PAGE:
When Google launched its heavily-buzzed Chrome browser for Windows back in September, the company promised that Mac and Linux versions were coming soon. In the six months since, Google has kept relatively quiet about the non-Windows versions while making steady progress behind the scenes.
In a long, in-depth article, Ars Technica’s Erica Sadun gives an overview of the current state of Chromium, the open-source software project on which the commercial version of Chrome is based. Besides providing a lengthy technical overview of the project and several videos of the code in action, Sadun interviews several key Googlers involved in the project to get a sense of the company’s philosophy and approach to Mac development.
One thing that comes through in the article is that the Chromium team’s approach to cross-platform development is distinctly different than the Firefox team’s. They are seeking to integrate the browser as deeply as possible with each target OS, rather than build an app that is easily ported to multiple platforms by being a good citizen of none. Chrome for Mac will utilize native widgets as well as core technologies like Keychain, the system address book, and Spotlight.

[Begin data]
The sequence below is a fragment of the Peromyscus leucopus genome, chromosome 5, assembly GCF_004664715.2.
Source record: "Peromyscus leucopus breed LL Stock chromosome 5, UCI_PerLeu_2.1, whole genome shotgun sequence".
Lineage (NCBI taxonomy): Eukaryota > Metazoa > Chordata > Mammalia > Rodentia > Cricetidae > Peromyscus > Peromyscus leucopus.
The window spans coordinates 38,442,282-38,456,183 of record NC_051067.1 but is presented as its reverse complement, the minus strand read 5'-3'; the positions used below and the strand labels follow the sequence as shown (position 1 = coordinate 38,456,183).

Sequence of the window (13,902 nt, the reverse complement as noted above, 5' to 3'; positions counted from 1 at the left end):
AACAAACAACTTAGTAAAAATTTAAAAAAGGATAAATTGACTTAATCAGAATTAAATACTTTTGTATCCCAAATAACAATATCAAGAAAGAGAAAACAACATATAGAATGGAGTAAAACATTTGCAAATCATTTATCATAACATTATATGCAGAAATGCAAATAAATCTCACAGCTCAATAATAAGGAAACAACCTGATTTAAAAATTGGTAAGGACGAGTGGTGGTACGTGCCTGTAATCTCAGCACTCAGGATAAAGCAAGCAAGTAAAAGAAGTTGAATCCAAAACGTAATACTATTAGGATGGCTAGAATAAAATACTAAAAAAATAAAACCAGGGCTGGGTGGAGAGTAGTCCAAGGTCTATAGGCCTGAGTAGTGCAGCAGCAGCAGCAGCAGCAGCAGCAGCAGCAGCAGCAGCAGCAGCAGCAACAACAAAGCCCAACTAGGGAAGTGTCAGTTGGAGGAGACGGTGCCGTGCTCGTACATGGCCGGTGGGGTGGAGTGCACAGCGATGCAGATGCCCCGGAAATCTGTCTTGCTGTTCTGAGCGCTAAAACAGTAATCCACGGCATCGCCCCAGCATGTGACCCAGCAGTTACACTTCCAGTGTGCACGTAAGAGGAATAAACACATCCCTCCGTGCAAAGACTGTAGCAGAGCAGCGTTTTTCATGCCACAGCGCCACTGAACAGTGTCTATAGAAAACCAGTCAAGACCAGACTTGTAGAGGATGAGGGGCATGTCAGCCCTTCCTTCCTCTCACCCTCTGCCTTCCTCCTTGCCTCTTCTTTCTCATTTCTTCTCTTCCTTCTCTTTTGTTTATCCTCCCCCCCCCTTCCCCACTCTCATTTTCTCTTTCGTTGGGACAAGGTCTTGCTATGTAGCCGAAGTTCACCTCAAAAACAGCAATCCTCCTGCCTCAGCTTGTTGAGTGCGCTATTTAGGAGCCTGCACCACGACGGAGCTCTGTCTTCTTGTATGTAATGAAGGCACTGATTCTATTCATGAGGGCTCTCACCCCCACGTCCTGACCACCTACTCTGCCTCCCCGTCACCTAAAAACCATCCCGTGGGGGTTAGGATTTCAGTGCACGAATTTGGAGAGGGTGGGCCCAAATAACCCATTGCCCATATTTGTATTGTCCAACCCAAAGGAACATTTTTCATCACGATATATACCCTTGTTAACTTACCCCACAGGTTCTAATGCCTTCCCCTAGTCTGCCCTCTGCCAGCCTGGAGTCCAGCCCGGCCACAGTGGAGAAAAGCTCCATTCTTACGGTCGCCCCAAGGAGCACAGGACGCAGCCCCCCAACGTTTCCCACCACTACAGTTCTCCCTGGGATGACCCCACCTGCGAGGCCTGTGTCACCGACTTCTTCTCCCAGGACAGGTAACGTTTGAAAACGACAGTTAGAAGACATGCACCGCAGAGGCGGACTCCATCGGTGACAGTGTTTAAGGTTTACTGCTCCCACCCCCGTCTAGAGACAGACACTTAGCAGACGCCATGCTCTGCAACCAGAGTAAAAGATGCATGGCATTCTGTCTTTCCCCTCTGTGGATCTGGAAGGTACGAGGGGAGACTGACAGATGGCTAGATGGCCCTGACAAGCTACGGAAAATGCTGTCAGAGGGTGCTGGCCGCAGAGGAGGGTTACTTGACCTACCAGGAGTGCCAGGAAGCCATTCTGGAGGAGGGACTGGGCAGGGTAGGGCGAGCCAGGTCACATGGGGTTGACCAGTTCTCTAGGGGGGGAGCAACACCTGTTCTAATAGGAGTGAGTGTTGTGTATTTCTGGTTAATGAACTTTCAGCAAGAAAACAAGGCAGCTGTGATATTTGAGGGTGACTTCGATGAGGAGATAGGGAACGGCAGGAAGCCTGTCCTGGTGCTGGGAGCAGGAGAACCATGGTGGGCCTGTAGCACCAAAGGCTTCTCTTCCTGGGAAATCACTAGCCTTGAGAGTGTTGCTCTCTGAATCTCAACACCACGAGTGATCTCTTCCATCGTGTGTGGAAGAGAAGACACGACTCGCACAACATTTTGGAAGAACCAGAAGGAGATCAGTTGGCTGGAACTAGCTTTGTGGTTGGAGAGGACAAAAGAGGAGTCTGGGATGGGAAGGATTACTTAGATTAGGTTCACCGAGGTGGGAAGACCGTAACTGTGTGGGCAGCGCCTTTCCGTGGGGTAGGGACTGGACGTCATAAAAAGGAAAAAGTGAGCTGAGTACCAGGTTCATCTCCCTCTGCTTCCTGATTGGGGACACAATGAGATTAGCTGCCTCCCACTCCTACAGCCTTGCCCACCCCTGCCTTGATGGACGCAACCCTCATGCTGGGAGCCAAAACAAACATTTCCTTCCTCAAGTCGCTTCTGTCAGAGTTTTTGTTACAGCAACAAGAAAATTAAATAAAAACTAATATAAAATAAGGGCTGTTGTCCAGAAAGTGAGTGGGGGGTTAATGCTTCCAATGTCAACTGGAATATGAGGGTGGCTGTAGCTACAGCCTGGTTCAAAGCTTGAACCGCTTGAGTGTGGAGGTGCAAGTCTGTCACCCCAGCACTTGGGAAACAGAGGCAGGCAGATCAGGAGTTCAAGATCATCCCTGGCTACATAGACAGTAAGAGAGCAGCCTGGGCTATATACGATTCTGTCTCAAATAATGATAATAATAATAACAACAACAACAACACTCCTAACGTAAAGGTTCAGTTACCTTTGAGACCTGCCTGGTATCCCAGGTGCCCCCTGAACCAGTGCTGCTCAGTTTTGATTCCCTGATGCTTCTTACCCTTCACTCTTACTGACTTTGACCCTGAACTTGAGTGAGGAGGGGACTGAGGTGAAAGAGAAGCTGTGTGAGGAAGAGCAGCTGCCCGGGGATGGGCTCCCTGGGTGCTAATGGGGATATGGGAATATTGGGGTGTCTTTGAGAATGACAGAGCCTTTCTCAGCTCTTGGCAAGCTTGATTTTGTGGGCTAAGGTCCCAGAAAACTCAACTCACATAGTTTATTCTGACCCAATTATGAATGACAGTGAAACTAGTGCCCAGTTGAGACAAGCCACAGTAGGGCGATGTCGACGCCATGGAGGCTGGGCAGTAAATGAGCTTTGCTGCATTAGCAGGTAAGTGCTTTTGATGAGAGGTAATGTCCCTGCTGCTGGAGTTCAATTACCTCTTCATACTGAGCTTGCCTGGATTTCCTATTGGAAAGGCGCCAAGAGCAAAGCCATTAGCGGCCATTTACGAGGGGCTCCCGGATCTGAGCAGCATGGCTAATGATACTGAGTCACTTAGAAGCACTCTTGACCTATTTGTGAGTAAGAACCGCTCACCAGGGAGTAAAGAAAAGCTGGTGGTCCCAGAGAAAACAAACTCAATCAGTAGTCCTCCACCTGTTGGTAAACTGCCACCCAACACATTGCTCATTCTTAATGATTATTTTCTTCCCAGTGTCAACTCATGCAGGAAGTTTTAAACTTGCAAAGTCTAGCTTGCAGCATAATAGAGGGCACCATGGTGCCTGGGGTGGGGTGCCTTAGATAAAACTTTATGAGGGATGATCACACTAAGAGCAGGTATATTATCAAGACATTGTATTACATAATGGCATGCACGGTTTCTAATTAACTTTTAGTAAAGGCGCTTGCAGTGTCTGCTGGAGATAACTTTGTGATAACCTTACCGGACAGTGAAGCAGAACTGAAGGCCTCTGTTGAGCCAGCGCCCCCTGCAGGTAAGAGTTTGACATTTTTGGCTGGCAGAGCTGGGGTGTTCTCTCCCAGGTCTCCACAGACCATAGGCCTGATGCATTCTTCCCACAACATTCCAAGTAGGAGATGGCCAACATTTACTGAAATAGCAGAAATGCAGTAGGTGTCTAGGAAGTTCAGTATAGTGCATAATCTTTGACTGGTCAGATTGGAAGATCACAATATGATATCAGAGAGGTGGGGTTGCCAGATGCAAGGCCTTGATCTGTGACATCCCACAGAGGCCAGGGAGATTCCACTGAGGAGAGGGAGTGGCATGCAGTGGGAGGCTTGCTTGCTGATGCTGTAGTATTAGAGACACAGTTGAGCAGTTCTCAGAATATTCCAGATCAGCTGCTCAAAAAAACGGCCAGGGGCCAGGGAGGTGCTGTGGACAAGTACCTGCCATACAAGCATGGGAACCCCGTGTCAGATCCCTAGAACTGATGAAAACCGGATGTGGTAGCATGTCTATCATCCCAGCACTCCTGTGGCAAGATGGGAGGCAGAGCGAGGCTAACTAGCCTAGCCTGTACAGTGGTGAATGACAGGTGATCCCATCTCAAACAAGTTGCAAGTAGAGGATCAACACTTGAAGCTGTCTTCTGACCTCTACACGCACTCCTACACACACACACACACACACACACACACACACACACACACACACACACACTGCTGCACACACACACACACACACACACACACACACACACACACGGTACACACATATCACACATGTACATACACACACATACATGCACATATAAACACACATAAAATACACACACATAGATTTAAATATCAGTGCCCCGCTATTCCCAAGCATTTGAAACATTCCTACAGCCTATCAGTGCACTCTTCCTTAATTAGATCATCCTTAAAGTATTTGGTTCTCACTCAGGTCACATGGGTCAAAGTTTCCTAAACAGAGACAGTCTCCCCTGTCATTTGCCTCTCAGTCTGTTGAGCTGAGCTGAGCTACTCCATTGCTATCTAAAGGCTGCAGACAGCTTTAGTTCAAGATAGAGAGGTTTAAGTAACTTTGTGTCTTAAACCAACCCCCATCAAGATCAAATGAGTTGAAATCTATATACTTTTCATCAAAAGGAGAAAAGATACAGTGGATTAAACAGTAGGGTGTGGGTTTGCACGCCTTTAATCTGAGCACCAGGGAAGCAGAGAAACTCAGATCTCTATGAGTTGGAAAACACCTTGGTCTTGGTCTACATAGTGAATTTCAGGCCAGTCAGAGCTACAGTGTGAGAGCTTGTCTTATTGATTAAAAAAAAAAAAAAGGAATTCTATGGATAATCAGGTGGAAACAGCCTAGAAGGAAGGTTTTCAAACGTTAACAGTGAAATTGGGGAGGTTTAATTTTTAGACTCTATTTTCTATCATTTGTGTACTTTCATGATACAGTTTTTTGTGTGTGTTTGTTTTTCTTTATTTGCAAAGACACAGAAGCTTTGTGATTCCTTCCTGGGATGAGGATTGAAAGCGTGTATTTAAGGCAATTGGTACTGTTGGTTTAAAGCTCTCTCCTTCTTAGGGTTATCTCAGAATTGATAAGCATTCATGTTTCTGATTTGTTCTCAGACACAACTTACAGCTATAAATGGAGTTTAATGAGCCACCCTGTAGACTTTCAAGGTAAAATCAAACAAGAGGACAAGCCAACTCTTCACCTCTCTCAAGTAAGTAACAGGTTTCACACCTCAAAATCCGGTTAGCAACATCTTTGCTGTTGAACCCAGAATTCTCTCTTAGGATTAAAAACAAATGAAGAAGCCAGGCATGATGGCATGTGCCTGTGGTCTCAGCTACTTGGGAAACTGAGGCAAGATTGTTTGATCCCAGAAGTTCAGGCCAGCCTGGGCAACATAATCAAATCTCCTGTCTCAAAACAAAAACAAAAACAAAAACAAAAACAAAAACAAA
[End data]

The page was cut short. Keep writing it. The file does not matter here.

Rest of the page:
Sadun also reports that Google is working very closely with the WebKit project to make improvements. Since WebKit is used by Nokia, KDE, and Google’s own Android OS, these changes and bug fixes will extend well beyond Chromium. Indeed, Senior Software Engineer Amanda Walker told Ars Technica that the company’s “longterm goal is to help make all WebKit projects better.”
The article also contains Sadun’s instructions for downloading and compiling a copy of the pre-alpha Chromium source code. Anyone adventurous enough to do so might get a preview of the most advanced Mac browser coming in the next year. The rest of us will just need to wait — a beta release is rumored to be coming this fall. Then the face of Mac browsing will change once again.